The current study sought to understand how viewing a video clip from a television show featuring an autistic character would impact the stereotypes and attitudes that neurotypical college students have about autism. College student participants viewed a scene depicting an autistic character who either speaks about their experiences with ASD (i.e., informational condition), behaves in a relatable manner (i.e., relatable condition), or engages in stereotypical autistic behaviors (i.e., stereotypical condition). Results indicated that participants endorsed fewer stereotypes about autism and autistic people in the informational clip condition than in the relatable clip. This finding supports previous work demonstrating that learning about the lived experiences of a media character with a disability reduced stereotypes (Gaertner et al., 1993) and that a show explaining an autistic character’s behavior increased participants’ likelihood of identifying false information about ASD compared to those who viewed an educational presentation (Stern & Barnes, 2019). In the clip in our study, the main character described how she sees the world differently from neurotypical people. Further, the effect of the video clip condition on the endorsement of autism stereotypes was mediated by liking the autistic character, whom participants liked more in the informational than the relatable condition. This finding is consistent with researchers’ adaption of Allport’s (1954) contact theory, in which intergroup contact, even vicarious contact, can reduce stereotypes (e.g., Crisp & Turner, 2012) and lead to attitude change towards autistic individuals (Dickter & Burk, 2021). Our study identifies one of the mechanisms responsible for this relationship. Together, our findings suggest that viewing a short video in which a character describes their experiences with autism can be a potential intervention that colleges may use to reduce stereotypes about autism and autistic people but underscore the importance of ensuring that this character is likable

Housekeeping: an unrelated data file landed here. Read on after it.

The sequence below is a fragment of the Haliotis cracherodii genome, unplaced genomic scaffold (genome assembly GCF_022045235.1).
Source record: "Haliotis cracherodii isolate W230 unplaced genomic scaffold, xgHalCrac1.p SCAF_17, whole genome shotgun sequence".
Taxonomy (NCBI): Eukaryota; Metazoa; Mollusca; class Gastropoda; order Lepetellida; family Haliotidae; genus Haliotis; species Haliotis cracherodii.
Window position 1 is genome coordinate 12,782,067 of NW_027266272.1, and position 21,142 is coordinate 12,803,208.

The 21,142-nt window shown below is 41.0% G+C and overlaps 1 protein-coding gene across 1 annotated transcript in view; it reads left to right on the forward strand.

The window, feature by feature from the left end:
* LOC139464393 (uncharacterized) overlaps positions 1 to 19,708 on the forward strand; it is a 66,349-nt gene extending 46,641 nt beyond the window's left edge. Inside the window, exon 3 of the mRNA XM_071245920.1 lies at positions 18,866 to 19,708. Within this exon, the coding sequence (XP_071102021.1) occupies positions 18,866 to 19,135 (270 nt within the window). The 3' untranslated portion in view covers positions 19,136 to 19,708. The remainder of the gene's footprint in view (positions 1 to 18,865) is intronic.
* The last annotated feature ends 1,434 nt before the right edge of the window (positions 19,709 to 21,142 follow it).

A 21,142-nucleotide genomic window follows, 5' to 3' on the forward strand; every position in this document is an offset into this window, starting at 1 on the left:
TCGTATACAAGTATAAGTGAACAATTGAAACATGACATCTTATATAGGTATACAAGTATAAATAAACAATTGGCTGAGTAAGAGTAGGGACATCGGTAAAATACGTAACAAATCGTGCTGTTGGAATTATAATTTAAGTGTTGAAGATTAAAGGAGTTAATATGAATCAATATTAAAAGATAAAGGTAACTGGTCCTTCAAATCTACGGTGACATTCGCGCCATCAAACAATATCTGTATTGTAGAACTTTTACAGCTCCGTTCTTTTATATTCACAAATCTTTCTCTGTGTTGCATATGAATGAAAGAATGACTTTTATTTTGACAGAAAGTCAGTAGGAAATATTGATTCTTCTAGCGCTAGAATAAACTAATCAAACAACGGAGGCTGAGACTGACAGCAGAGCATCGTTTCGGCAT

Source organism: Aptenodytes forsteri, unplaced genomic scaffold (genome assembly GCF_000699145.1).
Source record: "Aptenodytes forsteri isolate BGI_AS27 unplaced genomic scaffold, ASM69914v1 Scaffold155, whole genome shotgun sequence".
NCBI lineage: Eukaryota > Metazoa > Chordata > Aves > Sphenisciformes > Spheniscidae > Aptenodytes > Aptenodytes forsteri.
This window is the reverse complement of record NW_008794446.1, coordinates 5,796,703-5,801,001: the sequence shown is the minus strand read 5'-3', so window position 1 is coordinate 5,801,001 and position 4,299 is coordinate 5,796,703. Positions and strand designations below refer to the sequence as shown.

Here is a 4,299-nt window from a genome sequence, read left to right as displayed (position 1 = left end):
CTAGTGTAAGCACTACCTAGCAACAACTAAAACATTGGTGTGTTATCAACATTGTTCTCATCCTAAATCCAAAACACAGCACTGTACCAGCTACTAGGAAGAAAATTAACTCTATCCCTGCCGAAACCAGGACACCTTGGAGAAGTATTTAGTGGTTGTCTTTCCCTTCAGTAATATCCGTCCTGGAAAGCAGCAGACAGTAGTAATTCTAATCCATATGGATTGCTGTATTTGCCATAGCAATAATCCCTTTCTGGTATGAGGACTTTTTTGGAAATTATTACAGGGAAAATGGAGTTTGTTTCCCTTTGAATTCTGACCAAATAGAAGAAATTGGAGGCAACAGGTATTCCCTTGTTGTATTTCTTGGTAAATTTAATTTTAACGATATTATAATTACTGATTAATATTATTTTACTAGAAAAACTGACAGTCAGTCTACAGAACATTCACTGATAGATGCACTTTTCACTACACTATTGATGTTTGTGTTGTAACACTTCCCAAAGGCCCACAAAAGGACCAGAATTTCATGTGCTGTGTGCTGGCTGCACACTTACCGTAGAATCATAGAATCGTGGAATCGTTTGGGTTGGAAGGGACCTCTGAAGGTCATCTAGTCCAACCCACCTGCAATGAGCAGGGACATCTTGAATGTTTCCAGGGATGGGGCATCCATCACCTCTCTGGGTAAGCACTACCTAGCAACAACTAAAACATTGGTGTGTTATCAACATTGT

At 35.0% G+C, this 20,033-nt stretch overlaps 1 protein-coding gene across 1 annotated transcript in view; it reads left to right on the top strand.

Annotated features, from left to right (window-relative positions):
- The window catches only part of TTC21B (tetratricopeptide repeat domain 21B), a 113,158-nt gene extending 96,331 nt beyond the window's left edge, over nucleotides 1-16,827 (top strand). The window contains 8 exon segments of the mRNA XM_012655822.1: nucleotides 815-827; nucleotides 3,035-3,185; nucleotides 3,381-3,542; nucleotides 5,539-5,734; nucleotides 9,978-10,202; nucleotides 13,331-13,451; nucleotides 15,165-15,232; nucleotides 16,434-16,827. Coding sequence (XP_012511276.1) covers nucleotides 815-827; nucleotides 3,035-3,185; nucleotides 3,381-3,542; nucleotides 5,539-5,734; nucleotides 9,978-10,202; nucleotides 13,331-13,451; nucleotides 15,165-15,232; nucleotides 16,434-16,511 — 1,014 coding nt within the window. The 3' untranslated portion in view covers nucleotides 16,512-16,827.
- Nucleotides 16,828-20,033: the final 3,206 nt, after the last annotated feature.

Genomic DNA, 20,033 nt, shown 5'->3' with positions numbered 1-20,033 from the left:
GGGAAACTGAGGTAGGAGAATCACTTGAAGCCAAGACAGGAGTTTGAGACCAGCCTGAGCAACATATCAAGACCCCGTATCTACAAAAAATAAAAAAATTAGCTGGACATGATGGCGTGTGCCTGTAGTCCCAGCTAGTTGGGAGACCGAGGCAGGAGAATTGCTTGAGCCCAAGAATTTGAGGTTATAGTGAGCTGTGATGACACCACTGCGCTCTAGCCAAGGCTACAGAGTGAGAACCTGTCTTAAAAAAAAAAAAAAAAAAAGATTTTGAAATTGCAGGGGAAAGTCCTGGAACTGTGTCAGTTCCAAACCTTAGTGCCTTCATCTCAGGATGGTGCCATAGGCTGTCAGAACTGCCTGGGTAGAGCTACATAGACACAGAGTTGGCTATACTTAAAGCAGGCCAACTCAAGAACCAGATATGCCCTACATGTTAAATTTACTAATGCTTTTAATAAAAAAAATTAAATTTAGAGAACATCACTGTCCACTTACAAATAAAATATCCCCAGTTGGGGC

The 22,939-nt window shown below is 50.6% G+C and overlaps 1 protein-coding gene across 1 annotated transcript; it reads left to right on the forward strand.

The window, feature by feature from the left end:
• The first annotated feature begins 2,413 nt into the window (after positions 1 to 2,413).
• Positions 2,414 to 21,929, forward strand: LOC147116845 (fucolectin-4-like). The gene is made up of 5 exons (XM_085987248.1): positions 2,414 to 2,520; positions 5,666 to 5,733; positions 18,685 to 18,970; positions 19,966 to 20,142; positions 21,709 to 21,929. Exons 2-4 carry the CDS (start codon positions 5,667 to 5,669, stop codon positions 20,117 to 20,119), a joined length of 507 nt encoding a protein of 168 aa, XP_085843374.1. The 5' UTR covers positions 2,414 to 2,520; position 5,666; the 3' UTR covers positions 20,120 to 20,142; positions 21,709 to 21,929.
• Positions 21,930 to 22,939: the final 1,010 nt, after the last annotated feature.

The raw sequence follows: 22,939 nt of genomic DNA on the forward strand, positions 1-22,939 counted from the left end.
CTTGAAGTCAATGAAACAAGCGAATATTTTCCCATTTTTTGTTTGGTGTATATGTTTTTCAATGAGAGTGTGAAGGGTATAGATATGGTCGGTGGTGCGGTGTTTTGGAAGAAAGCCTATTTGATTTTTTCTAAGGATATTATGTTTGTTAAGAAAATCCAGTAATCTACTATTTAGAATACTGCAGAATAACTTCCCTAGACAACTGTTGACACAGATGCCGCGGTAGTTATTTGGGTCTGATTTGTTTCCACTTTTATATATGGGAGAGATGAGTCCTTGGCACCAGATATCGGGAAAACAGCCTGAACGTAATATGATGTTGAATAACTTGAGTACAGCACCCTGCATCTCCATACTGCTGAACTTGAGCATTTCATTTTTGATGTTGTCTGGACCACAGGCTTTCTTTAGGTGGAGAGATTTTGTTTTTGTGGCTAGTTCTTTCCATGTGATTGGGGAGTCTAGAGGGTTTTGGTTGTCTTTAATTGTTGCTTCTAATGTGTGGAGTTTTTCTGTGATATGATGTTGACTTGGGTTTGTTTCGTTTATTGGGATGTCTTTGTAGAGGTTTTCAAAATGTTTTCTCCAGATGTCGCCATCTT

Not in this article, but here is an example of a video in which an autistic person (my son) describes his experiences.